Let me begin by briefly outlining the nature of the problem in each of the cases and the stakes involved in failing to resolve the disputes. Next, I will highlight the minimum conditions that must be met before a water dispute can be resolved in a protracted conflict setting. Finally, I will describe some of the institutional mechanisms that could be effective in promoting a mutually satisfactory solution. In doing so, I note what seems to have worked in similar situations in the past, and what seems to be working currently under the auspices of the water resources working group of the multilateral track of the Middle East peace process.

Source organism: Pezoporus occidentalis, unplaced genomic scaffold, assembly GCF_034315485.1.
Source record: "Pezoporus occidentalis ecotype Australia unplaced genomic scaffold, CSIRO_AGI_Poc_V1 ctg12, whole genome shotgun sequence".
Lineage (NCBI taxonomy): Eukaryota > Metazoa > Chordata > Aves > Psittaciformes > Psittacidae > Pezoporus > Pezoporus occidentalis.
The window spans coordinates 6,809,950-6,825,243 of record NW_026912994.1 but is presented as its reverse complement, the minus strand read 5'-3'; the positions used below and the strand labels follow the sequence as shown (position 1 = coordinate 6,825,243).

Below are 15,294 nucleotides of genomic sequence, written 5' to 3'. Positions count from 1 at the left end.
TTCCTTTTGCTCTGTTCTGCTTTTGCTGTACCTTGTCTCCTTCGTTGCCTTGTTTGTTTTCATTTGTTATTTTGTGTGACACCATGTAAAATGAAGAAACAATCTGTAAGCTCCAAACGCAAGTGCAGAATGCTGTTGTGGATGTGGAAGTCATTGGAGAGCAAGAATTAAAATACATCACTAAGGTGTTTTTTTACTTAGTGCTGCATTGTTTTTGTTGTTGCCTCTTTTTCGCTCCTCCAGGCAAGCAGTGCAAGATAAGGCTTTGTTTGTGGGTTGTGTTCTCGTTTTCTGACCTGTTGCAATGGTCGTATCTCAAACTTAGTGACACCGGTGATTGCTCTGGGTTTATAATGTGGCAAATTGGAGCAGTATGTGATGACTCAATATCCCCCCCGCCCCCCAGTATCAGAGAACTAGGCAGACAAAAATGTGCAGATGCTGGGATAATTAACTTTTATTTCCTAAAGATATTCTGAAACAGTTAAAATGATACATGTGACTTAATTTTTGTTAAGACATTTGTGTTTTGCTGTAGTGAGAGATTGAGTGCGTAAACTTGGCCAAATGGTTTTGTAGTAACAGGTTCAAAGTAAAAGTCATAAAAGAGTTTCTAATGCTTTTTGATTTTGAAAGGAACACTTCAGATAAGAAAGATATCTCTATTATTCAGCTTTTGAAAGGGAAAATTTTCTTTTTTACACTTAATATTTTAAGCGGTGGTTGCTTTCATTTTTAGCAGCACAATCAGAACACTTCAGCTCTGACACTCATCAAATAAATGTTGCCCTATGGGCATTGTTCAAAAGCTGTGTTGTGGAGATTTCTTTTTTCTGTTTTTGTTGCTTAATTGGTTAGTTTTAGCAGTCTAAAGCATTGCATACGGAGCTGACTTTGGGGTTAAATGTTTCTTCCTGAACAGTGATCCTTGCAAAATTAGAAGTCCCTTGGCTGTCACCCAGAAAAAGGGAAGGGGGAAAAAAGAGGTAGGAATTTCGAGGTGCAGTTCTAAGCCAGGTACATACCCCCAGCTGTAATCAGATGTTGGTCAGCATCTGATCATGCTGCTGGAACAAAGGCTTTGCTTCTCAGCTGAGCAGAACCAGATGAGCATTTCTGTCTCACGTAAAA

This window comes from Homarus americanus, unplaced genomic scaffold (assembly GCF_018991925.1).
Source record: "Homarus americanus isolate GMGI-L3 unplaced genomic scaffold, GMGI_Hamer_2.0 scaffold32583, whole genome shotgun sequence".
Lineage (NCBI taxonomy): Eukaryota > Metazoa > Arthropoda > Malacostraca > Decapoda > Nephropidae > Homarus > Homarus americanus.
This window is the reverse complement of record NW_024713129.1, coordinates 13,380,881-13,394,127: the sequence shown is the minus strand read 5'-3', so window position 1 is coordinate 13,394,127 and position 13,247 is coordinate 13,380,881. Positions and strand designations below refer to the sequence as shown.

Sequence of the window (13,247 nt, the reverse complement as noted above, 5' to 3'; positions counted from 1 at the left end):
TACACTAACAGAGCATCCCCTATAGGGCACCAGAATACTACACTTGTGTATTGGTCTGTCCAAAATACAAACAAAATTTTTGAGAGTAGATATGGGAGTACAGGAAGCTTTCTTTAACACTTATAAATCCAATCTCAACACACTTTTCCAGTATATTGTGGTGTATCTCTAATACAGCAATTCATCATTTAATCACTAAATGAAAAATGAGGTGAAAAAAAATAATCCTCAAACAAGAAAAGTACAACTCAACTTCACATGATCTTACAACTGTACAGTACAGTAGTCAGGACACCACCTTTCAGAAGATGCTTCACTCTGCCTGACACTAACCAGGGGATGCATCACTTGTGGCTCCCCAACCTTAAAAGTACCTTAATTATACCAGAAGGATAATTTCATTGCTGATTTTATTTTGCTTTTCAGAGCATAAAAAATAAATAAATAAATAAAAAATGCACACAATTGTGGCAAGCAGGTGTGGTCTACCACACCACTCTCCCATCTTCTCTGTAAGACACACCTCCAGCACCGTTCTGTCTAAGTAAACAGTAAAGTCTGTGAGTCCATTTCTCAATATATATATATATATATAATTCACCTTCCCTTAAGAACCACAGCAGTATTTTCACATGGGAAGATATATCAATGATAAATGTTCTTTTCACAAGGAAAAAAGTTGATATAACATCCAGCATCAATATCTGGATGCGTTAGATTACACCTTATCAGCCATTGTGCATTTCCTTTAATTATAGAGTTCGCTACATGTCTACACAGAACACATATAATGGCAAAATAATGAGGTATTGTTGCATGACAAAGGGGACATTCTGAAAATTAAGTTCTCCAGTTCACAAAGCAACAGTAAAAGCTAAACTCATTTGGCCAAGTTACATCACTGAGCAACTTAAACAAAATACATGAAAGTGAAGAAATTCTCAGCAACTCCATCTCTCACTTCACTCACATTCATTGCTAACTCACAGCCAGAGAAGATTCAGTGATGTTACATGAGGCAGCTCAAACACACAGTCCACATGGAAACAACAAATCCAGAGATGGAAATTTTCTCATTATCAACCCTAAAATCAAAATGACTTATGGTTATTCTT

In the Euphrates basin, the central problem can be described thus: the river rises in Turkey and flows southward into Syria and then into Iraq. The two downstream riparians are highly dependent upon the river flow for agricultural development, while Turkey upstream has become increasingly dependent upon the river since the mid-1960s by virtue of the GAP (Southeast Anatolia Development) project, a massive water management scheme that includes dam-building and diversions.1 In the absence of a basin-wide agreement that stipulates who gets what from the river, when and how, Turkey, as the upstream riparian and the strongest state in the basin, is able to requisition what it wants from the river system; Syria and Iraq must suffer the consequences. On a number of occasions, in fact, the flow entering the two countries was reduced considerably, and although Syria and Iraq complained vociferously about this, Turkey was not contractually bound to behave otherwise. Moreover, relations in the basin are such that Syria and Iraq, who have the most to lose from the status quo, are engaged in a protracted conflict: there is virtually no official interaction between the two regimes, hence a bilateral alliance vis-à-vis Turkey is out of the question in the prevailing political environment. It is also fair to say that the international community has not shown much concern about this conflict and its resolution; there have not been significant efforts at third party mediation.